LIFE ISN'T getting any easier for Brian Mulroney, the embattled prime minister of Canada. Now he's been bitten by the hand that feeds him. Three business organizations, until now consistent supporters of his Progressive Conservative government, denounced him this week for bad economic management and for spending that, they declared, is out of control.
The striking thing about Canadian politics, as seen from Washington, is the strong similarity with the situation here. In both countries conservative administrations are struggling dismally with the reality of enormously expensive programs of subsidies and social benefits, of which they disapprove in principle but which they dare not squeeze very hard in practice. "When we put a cap on funding programs," one of Mr. Mulroney's allies unhappily observed, "there are hunger strikes."
Mr. Mulroney is ahead of President Bush in one important respect. He has made up his mind on taxes and is grimly pushing through Parliament a 7 percent sales tax on goods and services. It is about as popular as you would expect, particularly since it will go on top of the provincial sales taxes. Taken together, the two will total 15 percent in Ontario, the most heavily populated of the provinces, and as much as 17 percent in others. He has had to pack Canada's appointed Senate to get a majority for his party and the tax there, and is now waiting out a filibuster by the opposition Liberals, who know a good thing when they see it.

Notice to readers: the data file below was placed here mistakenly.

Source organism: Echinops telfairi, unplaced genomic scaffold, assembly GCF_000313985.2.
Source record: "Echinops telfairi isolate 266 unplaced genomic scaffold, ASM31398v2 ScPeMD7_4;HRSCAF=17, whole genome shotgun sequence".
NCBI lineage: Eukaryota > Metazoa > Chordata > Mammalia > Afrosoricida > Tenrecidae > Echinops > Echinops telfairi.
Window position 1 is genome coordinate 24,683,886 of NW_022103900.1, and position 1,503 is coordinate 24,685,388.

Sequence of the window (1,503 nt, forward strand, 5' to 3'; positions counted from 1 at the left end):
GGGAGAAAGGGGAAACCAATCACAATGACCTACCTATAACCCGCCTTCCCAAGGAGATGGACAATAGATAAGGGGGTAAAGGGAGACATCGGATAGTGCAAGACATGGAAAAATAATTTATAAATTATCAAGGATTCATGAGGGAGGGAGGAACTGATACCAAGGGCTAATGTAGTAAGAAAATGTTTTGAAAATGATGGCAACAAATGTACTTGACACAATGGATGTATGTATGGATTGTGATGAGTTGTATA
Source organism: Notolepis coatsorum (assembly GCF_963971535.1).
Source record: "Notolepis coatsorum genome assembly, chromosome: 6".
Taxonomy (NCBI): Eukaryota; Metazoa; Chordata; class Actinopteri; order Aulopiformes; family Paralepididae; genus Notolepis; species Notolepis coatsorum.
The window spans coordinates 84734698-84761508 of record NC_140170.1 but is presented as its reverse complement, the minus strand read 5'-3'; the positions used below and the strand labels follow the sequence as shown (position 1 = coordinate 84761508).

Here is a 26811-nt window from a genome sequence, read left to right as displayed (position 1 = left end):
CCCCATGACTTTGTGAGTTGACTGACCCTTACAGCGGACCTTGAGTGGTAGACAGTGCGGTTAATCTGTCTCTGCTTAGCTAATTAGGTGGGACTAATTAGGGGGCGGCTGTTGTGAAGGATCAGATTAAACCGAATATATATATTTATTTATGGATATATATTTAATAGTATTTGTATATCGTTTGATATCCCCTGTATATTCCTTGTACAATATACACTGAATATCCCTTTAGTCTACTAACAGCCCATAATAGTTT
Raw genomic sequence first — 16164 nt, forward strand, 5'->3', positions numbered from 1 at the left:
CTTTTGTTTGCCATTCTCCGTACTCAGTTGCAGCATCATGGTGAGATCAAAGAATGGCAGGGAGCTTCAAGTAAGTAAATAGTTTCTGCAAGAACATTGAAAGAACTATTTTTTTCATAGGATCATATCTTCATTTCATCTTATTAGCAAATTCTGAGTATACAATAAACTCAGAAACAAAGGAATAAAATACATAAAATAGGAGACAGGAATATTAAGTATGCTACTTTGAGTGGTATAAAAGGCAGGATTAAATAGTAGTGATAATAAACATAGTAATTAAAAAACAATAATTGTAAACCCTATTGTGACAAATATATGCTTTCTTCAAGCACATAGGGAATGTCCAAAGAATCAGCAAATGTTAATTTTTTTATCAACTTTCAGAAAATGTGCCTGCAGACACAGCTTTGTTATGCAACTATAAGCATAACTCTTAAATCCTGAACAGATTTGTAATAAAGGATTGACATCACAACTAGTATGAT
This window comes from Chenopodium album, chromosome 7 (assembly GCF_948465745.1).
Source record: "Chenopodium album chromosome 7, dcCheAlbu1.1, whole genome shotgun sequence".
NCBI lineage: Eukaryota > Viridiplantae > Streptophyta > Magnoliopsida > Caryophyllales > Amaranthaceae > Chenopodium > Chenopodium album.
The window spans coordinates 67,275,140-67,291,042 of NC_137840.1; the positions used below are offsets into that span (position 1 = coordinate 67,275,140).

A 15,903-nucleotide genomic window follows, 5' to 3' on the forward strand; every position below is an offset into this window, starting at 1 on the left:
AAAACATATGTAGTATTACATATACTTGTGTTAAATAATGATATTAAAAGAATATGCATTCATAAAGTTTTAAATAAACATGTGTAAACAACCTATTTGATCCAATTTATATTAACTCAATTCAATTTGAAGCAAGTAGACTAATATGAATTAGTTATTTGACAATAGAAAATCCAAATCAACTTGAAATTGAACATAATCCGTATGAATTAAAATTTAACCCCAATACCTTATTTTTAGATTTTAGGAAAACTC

Until the new tax goes into effect, the Canadian budget deficit will remain huge -- slightly larger in relation to the economy than the one here. Inflation there is somewhat lower than in this country, perhaps because their interest rates are higher. That's a particular grievance among the business people -- high interest rates that mean a high exchange rate for their dollar that means, in turn, a hard time selling exports to Americans. However outrageously high the interest rates here may seem to Americans, they remain conspicuously low by the world's standards.
One source of comfort to Mr. Mulroney is the calendar. He's still in the first half of his term and doesn't have to call an election until 1993. By then he hopes to see prosperity flourishing as a result of this year's pain. But at the moment Canada, like the United States, seems on the brink of a recession.
The North Americans present a curious spectacle these days. Both of these immensely well-endowed countries are richer than ever, yet the political leadership of each has been entangled and damaged in the attempt to get spending aligned with taxes.